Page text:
Tacos, tortas, burritos, and tamales dominate the menu at Las Charolas, but we didn’t make it past the first item on the list. The restaurant’s signage was taco-dominated and a good taqueria is always a find worth sharing, so why not lean into the spot’s apparent strength?
And strength it was: the asada taco that we ordered ($2) was among the best we’ve tried locally, and that’s out of about sixty spots that we’ve personally visited. The key: aggressively charred meat that wasn’t tough, but rather packed a tender richness into each ideally blackened nugget of flavor. The seasoning was aggressive but not excessive, making each bite profoundly flavorful.
Our lengua taco ($2.50) was blander, but still had much to recommend it, particularly when topped off with a dollop or two of salsa and a spritz of lime. The nuggets of tongue meat were tender, and massively rich.
And our taco al pastor ($2) was absolutely worthy of its incredibly competitive field – like the asada, a combination of real char and gently chewy, sizable bits of meat made this taco a playground of taste and texture.
The bartender at Las Charolas puts a lot of time and care into the tamarind-garnished micheladas ($5) that the restaurant serves up, so do yourself a favor and order one. Lime and tomato juices were present but relatively restrained, letting the mellow pale lager do the bulk of the work. This made for a remarkably light and refreshing cerveza preparada. – J.N.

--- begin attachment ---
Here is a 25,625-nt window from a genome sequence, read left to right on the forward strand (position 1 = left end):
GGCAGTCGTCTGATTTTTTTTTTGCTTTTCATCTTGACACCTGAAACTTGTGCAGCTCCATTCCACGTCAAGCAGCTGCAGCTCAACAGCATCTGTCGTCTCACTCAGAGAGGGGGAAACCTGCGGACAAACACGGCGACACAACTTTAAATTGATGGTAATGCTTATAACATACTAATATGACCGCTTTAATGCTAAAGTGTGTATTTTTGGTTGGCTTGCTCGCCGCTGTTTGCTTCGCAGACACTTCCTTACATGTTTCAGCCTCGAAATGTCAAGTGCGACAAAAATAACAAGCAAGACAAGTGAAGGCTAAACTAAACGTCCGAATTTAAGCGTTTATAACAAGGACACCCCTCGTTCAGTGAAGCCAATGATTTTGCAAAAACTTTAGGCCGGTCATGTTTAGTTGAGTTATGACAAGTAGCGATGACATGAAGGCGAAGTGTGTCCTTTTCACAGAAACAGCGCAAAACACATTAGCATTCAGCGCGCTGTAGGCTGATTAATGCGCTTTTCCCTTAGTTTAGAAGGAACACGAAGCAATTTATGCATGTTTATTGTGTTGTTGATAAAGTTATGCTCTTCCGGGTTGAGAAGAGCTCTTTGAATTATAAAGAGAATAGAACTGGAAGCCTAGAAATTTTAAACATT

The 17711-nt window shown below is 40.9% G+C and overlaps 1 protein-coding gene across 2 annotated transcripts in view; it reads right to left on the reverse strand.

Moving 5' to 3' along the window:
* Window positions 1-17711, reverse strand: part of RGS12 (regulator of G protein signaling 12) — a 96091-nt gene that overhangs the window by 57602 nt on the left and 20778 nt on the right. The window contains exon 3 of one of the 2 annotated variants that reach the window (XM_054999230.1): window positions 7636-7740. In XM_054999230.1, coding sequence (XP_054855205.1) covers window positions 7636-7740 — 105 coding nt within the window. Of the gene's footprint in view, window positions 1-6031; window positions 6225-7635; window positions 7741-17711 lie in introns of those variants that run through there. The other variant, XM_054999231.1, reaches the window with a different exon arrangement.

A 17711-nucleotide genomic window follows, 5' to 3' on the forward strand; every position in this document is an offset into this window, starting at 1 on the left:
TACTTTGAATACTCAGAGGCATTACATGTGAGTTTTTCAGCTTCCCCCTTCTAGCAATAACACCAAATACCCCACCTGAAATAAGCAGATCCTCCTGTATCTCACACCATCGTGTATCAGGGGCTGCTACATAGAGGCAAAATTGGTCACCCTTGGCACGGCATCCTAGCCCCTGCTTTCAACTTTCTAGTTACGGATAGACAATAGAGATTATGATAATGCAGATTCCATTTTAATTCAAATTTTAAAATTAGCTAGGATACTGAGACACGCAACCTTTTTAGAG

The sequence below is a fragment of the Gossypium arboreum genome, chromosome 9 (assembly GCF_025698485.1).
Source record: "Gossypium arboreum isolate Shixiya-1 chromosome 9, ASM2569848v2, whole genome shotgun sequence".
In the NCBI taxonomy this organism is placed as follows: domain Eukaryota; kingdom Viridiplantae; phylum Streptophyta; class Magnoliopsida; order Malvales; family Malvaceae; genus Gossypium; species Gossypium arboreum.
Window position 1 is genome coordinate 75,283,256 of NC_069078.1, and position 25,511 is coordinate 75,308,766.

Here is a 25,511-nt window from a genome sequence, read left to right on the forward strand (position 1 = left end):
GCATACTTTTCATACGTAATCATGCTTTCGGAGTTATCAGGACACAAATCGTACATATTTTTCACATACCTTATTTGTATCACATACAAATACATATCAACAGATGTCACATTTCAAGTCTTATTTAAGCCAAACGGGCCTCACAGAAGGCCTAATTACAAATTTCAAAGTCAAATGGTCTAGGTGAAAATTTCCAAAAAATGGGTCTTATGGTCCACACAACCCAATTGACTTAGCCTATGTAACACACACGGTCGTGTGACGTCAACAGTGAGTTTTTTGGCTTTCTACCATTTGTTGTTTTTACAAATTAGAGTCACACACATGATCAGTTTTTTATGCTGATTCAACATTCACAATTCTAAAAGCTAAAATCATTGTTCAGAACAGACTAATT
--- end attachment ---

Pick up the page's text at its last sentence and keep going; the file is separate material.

Panaderia El Sabor Ecuatoriano
339 East Lake Street, Minneapolis
A gentleman standing by the door to the back room watches us as we wander through the mostly empty shelves of pastries. (It’s well past noon, so thinned-out bakery shelves are to be expected.) Eventually, the man gets our attention. He points to the area we’ve been perusing and shakes his head. Then, he points to the rolling racks behind the counter. In body language, and a bit of broken English, he tells us these racks contain the freshest pastries.
It’s somewhat hard to for us to understand him, but one thing he clearly communicates is that the coffee is free. He tells each of us in turn, just to make sure we get it.
By his demeanor, we assume he’s the owner. But when we ask he shakes his head and points to a woman who has just appeared from the back room. We’re not sure if he’s the owner’s spouse, or just a friendly advocate for her work. Either way, we appreciated his enthusiasm. And the free coffee, of course. – M.C.
A bag of eight pastries priced out to $7 at this little Lake Street shop and the coffee was free, so you’ll be hard-pressed to find a less spendy bakery anywhere within the metro. The croissants were simple and serviceable, and the pan con queso (cheese bread) was tender, whisperingly sweet, and surprisingly wheat-forward in flavor.
We dug the crunchy, gently lemon-kissed meringue swirls that provided as much visual impact as flavor, and the pretzel ring-like roscones had a satisfying crisp chew.